The Spanish FM said that her country's position on Western Sahara does not change depending on which party is leading the government.
Spain’s position is not politics driven, said the official during a joint press conference with her Moroccan counterpart Nasser Bourita on Friday, January 24 in Rabat.
“Spain’s position on the [Western] Sahara conflict does not change depending on which political party or which coalition is leading the government,” Laya stated.
The official added that her country maintains the constant position based on the centrality and exclusivity of the UN-led political process to find an agreed upon and mutually acceptable solution to end the Western Sahara conflict.
Laya held talks with several senior officials in Morocco today, including Head of Government Saad Eddine El Othmani.
The Spanish FM’s visit to Morocco is her first official trip outside Europe. She said that the visit reflects the importance of Morocco as an essential partner for Spain.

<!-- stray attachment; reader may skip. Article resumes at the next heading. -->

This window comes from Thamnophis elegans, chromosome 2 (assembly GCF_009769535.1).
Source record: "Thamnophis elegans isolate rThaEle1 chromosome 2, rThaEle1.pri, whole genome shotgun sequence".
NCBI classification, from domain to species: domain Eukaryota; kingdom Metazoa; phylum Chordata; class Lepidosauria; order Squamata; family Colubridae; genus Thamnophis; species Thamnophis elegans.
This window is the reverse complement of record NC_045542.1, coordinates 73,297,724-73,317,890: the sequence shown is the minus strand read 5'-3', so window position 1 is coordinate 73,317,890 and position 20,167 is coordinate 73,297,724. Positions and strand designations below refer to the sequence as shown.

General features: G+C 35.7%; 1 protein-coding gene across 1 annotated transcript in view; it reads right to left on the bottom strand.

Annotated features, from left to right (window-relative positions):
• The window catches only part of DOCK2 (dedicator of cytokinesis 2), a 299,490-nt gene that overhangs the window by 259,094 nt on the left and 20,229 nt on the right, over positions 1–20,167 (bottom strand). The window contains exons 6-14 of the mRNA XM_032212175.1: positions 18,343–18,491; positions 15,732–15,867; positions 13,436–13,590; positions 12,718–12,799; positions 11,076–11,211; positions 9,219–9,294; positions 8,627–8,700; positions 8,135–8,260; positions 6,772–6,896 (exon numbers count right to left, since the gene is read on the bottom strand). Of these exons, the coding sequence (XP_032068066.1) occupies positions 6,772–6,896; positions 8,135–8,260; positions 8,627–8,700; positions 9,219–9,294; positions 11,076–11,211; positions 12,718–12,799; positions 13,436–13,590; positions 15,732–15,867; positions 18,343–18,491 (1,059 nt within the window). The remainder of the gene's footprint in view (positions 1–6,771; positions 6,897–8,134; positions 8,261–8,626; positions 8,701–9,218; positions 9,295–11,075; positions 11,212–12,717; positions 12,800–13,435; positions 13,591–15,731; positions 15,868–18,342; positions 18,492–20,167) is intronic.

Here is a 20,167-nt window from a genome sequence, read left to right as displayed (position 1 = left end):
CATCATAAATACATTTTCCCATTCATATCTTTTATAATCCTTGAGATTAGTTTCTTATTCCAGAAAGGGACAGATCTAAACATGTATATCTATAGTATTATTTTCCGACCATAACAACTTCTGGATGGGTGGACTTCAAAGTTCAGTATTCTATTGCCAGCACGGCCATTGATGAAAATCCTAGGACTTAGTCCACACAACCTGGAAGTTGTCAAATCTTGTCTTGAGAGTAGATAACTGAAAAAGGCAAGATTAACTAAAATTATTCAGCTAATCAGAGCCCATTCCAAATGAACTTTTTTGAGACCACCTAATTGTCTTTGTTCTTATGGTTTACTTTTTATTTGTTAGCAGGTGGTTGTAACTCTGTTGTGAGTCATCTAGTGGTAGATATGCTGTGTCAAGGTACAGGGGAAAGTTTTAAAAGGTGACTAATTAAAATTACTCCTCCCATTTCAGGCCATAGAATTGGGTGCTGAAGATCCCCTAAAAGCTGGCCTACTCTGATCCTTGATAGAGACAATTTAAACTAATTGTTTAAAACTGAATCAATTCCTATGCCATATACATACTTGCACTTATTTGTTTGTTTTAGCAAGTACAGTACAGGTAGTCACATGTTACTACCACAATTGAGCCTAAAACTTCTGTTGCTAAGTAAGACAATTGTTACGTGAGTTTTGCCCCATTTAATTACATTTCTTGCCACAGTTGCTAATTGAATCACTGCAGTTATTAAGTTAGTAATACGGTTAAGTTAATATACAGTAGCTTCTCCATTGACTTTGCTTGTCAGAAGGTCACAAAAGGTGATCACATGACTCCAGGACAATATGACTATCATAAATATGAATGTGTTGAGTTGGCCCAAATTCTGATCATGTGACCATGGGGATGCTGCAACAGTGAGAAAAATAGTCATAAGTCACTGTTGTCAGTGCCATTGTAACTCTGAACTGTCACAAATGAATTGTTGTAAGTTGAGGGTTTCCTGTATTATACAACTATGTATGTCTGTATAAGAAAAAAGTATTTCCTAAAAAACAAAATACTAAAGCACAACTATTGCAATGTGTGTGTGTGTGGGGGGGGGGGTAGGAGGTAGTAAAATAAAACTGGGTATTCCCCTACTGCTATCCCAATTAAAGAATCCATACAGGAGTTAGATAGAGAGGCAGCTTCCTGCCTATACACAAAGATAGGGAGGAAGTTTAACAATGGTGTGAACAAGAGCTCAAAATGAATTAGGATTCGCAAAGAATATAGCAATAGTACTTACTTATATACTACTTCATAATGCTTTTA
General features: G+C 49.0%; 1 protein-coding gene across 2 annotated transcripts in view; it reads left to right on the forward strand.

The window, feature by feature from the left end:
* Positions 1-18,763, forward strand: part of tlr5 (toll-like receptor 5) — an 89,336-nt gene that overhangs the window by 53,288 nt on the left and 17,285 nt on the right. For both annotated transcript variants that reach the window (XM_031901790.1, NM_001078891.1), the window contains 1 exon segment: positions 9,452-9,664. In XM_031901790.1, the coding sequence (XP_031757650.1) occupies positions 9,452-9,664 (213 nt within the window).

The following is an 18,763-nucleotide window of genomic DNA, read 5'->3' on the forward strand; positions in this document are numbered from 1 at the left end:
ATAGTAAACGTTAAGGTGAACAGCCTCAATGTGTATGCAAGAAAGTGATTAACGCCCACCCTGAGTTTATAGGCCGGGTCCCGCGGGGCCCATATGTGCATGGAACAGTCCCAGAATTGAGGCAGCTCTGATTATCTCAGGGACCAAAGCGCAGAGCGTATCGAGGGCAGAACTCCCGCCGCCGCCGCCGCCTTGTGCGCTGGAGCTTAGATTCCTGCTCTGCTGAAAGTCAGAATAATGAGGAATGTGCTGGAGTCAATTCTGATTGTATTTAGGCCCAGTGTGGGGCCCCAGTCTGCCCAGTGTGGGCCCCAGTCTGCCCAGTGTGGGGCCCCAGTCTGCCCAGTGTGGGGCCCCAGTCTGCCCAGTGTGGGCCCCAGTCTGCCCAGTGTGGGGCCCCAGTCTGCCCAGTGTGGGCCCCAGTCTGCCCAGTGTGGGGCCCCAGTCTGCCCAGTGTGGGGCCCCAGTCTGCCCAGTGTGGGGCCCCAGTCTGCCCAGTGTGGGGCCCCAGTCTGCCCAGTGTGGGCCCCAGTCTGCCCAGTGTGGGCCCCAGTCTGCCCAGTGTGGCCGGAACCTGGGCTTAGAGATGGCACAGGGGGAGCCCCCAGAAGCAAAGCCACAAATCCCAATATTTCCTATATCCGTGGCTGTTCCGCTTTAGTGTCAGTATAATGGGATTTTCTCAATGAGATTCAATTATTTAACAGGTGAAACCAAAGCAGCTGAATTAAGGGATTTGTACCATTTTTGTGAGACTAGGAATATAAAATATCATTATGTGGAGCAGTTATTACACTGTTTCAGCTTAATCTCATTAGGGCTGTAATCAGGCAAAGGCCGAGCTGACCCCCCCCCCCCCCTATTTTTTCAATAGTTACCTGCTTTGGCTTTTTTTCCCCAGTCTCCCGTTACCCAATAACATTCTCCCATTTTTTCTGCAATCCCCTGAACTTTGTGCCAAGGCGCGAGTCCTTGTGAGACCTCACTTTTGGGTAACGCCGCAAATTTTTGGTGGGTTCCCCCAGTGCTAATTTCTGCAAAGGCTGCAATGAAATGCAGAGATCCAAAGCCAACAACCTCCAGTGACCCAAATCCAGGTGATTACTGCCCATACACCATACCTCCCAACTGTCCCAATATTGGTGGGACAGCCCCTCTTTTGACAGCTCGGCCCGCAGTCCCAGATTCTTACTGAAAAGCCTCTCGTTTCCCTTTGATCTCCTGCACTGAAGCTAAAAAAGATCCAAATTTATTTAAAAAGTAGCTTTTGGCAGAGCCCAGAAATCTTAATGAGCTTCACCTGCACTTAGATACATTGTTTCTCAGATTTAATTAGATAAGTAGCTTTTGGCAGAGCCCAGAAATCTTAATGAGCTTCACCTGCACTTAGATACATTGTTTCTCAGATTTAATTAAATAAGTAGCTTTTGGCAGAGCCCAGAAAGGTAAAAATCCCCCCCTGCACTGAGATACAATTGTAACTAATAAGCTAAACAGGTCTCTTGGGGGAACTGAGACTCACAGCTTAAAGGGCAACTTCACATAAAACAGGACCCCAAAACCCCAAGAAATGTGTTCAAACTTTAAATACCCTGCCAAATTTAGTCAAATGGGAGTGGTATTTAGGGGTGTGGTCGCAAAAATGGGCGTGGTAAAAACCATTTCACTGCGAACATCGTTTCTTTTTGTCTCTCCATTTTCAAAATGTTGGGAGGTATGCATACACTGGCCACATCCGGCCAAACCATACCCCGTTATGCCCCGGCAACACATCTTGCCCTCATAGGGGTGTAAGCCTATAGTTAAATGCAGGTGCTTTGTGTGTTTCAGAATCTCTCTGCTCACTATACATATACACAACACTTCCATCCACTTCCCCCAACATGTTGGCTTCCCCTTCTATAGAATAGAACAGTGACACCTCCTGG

The two countries described their relations as excellent, emphasizing their willingness to reinforce collaboration.
Spain’s dramatic shift
Spain’s position on the Western Sahara has witnessed a dramatic shift over the past 15 years. Up until the early 2000s, Madrid was among the proponents of the need to enable the Saharawis to exercise their right to self-determination regarding the fate of the territory.
The government of former Spanish Prime Minister Jose Maria Aznar fiercely defended this position and pledged to the Algerian government his commitment to defend the rights of the Saharawis to self-determination when Spain assumed its position as non-permanent member of the UN Security Council in 2003 and 2004.
Aznar has also sought to use the Western Sahara card to strong-arm Morocco and coerce it into renewing the EU-Morocco fisheries agreement, which expired in 1999. In addition, during Spain’s tenure as a member of the Security Council, José María Aznar was among the proponents of the Baker Plan II, which Morocco had opposed.
However, since 2004 with the unprecedented improvement in the relations between Rabat and Madrid, the latter has progressively opted for a position of positive neutrality, which aligns with Morocco’s principled position that the only way to achieve a solution to the conflict was to hold negotiations between the parties.
Ever since the adoption of Resolution 1754 in April 2007, which has inaugurated the UN-led political process, Spain has endured to maintain this position of positive neutrality. In a new sign of the maturity of the bilateral ties between the two countries, this position was also adopted by the government of Mariano Rajoy between 2011 and 2016.